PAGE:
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How I.D.G. Builds Knowledge-Based Brands on Seven Continents

This publishing and research company creates high-performance brands in country after country. It does so by sticking to its entrepreneurial roots.

(originally published by Booz & Company)

While Time-Warner Inc., the News Corporation, the Hearst Corporation, McGraw-Hill Companies and Dow Jones & Company grab all the attention when people are discussing media and publishing empires, one Boston-based company has remained largely off stage: the International Data Group. For the past 35 years, though, its founder has made prescient bets and built enduring brands in the world's fastest growing industry.

Targeting the nascent information technology marketplace in 1964, I.D.G.'s founder, Patrick J. McGovern, foresaw a burgeoning global marketplace for computers. Fresh from the campus of the Massachusetts Institute of Technology, Mr. McGovern predicted a growing audience for information about technology, along with computer vendors anxious to reach that audience.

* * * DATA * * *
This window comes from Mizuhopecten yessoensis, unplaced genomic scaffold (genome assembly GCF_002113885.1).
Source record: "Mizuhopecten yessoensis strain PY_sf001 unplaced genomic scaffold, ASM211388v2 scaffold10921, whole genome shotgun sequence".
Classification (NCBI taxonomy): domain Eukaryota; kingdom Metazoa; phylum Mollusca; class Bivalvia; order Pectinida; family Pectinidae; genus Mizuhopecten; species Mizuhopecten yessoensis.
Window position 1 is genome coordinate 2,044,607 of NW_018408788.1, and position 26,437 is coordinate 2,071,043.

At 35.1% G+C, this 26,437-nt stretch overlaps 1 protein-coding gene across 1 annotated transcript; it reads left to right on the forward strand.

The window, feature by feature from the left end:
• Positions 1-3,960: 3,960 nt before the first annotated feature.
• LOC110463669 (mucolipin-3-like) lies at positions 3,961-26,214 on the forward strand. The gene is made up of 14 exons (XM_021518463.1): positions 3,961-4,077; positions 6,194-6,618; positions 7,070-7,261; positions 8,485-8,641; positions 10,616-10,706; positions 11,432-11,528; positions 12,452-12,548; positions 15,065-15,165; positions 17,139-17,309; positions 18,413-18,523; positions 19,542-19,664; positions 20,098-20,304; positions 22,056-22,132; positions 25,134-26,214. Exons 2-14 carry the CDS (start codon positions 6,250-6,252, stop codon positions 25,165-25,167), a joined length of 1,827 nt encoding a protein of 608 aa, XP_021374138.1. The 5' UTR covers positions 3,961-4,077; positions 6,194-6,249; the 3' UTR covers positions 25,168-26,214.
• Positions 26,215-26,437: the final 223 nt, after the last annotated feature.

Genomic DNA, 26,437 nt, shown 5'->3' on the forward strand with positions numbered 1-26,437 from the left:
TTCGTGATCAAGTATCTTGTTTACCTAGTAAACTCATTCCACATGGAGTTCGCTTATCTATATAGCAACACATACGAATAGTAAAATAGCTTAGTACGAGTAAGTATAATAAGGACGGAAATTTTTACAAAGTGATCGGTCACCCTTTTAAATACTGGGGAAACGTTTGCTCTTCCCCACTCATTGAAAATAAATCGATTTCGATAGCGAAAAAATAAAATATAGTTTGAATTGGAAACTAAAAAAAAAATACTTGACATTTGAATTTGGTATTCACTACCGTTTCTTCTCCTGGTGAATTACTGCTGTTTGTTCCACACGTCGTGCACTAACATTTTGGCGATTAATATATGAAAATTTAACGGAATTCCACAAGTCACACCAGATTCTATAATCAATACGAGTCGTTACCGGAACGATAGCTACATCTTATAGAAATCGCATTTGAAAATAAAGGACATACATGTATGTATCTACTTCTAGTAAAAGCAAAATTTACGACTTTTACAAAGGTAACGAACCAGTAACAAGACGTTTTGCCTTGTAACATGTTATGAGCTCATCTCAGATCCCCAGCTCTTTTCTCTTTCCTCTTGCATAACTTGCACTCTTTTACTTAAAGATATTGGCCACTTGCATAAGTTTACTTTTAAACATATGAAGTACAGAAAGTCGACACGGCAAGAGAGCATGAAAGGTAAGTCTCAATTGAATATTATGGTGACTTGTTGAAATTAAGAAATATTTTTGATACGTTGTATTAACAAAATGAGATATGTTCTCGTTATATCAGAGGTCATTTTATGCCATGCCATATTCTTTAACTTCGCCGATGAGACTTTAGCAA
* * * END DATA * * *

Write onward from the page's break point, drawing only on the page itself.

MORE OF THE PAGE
Today, at 61 years old, Mr. McGovern is a billionaire and I.D.G. has mushroomed into a company with some staggering statistics: 1997 reported revenues of $2.05 billion, 9,000 employees, 290 computer newspapers and magazines published in 75 countries (including its signature brands: Computerworld, Infoworld, PC World, Network World and CIO). The company's market research arm, the International Data Corporation, operates in 41 countries and within more than 500 market segments. Its nine-year-old publishing venture created the hugely successful "For Dummies" series that started with how-to books for personal computer users and now includes more than 350 titles and 50 million books in print. Then there are its 225 Web sites and a profitable trade-show business responsible for about 100 media expositions.

Even within the world of trade publications, I.D.G. has an international presence that dwarfs its nearest competitors: Ziff-Davis Inc. and CMP Media Inc.

The formula used to create such success is unusual. For example, I.D.G. is the only major media company exclusively focused on information technology. While competitors, including Cahners Business Information and Ziff-Davis, have viewed information technology as just one market segment, I.D.G. has strayed little -- thereby creating a vast and loyal base of readers and advertisers.